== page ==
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Archives of Sexual Behavior

, Volume 44, Issue 2, pp 411–420 | Cite as

Stress and Coping with Racism and Their Role in Sexual Risk for HIV Among African American, Asian/Pacific Islander, and Latino Men Who Have Sex with Men

  • Chong-suk Han
  • George Ayala
  • Jay P. Paul
  • Ross Boylan
  • Steven E. Gregorich
  • Kyung-Hee Choi
Original Paper

Abstract

The deleterious effects of racism on a wide range of health outcomes, including HIV risk, are well documented among racial/ethnic minority groups in the United States. However, little is known about how men of color who have sex with men (MSM) cope with stress from racism and whether the coping strategies they employ buffer against the impact of racism on sexual risk for HIV transmission. We examined associations of stress and coping with racism with unprotected anal intercourse (UAI) in a sample of African American (N = 403), Asian/Pacific Islander (N = 393), and Latino (N = 400) MSM recruited in Los Angeles County, CA during 2008–2009. Almost two-thirds (65 %) of the sample reported being stressed as a consequence of racism experienced within the gay community. Overall, 51 % of the sample reported having UAI in the prior 6 months. After controlling for race/ethnicity, age, nativity, marital status, sexual orientation, education, HIV serostatus, and lifetime history of incarceration, the multivariate analysis found statistically significant main effects of stress from racism and avoidance coping on UAI; no statistically significant main effects of dismissal, education/confrontation, and social-support seeking were observed. None of the interactions of stress with the four coping measures were statistically significant. Although stress from racism within the gay community increased the likelihood of engaging in UAI among MSM of color, we found little evidence that coping responses to racism buffered stress from racism. Instead, avoidance coping appears to suggest an increase in UAI.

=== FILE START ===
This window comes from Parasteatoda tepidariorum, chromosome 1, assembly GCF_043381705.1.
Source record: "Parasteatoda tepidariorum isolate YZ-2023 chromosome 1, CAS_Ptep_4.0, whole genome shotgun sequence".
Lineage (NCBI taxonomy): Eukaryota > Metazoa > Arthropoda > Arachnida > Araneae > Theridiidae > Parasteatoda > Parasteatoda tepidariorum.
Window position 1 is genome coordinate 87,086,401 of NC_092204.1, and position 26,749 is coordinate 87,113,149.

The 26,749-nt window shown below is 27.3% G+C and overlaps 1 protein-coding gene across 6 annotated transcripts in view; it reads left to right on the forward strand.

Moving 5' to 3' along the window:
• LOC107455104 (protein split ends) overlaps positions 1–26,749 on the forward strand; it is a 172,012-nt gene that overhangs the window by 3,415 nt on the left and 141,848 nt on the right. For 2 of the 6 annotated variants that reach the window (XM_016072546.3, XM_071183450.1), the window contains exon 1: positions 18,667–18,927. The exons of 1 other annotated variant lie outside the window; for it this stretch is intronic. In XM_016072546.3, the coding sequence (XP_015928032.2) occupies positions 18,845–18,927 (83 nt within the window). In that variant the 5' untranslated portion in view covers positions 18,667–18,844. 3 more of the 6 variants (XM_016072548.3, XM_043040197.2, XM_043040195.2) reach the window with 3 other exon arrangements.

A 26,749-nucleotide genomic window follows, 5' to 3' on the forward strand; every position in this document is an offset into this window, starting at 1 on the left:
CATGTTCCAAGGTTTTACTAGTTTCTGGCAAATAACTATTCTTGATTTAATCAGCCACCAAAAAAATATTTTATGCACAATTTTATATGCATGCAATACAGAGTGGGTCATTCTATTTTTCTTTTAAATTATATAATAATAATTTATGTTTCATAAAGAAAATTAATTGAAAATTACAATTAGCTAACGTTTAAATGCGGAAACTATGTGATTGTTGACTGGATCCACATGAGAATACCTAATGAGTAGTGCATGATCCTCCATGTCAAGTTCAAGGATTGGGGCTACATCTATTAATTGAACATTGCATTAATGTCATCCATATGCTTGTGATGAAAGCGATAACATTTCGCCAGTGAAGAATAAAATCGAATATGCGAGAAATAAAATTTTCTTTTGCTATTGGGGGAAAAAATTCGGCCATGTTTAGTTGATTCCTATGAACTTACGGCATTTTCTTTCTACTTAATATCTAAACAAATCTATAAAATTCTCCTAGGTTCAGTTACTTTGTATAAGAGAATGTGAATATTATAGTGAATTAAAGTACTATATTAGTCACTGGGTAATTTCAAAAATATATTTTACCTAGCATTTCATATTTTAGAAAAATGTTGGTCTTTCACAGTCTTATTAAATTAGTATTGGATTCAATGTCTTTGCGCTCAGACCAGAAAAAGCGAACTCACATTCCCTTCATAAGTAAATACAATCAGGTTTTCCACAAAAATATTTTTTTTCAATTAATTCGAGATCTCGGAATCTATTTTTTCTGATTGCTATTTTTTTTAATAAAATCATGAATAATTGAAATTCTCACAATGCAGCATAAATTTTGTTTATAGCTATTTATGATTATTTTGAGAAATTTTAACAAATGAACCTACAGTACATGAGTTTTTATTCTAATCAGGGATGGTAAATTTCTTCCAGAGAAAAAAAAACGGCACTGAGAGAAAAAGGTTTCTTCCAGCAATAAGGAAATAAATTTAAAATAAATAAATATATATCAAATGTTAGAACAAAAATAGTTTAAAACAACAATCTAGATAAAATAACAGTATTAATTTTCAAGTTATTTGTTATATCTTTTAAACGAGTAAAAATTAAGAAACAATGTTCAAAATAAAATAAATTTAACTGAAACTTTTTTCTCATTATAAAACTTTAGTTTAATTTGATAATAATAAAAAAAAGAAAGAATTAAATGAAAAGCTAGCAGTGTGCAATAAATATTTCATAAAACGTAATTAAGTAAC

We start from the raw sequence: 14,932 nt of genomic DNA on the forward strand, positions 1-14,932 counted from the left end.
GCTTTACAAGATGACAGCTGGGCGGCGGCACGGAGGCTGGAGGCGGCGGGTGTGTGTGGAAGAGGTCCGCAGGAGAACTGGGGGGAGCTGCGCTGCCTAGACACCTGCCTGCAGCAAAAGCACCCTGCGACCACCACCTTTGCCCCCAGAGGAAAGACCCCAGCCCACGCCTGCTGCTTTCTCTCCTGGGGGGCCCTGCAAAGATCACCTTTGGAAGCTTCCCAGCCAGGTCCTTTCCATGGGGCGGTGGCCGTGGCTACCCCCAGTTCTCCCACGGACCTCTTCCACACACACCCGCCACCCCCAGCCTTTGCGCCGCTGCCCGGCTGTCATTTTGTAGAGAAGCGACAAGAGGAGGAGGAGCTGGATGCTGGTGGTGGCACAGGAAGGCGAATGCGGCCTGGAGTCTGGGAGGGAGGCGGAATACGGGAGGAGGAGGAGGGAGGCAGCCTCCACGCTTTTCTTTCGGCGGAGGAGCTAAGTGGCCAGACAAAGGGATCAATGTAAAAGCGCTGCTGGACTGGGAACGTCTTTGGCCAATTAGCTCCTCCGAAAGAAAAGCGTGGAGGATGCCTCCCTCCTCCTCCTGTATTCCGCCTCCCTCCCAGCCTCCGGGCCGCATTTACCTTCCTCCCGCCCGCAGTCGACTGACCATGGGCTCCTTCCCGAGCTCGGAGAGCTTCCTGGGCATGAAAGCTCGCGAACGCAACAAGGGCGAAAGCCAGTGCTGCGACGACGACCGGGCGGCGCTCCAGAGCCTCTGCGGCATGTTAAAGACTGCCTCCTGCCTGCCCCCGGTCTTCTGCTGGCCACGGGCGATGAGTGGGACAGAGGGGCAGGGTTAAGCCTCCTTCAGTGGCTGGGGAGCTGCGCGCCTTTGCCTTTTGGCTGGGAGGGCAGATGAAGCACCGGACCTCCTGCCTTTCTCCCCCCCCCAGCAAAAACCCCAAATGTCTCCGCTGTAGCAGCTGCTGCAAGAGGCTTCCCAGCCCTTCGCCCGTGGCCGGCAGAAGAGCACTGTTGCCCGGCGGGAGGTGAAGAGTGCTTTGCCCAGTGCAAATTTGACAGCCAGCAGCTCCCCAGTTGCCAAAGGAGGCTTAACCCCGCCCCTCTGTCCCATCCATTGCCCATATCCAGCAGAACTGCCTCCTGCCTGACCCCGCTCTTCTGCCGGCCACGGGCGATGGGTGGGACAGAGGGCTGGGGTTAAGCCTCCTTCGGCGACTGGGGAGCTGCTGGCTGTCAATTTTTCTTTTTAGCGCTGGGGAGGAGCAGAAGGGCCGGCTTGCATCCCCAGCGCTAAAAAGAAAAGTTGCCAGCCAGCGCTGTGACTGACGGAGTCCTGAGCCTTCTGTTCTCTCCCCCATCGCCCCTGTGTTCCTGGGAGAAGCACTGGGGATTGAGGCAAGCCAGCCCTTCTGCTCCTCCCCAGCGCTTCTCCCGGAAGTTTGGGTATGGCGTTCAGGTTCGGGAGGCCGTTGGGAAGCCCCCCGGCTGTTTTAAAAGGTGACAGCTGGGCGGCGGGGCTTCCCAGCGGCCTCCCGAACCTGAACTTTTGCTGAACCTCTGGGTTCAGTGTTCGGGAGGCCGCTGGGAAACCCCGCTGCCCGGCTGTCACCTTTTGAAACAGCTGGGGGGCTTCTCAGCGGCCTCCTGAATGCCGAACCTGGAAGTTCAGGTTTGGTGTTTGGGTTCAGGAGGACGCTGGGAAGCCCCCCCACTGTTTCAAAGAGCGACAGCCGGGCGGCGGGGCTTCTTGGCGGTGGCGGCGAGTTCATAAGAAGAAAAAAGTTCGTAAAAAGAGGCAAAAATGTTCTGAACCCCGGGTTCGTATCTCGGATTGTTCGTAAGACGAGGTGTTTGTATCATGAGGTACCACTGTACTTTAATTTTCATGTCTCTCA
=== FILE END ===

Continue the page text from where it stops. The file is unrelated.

Keywords

Sexual orientation Men who have sex with men Stress Coping HIV risk 

Notes

Acknowledgments

This research was supported by the National Institute of Mental Health Grant R01 MH069119.

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Copyright information

© Springer Science+Business Media New York 2014

Authors and Affiliations

  • Chong-suk Han
    • 1
  • George Ayala
    • 2
  • Jay P. Paul
    • 3
  • Ross Boylan
    • 3
  • Steven E. Gregorich
    • 3
  • Kyung-Hee Choi
    • 3
  1. 1.Department of Sociology and AnthropologyMiddlebury CollegeMiddleburyUSA
  2. 2.Global Forum on MSM and HIVOaklandUSA
  3. 3.Center for AIDS Prevention StudiesUniversity of California, San FranciscoSan FranciscoUSA

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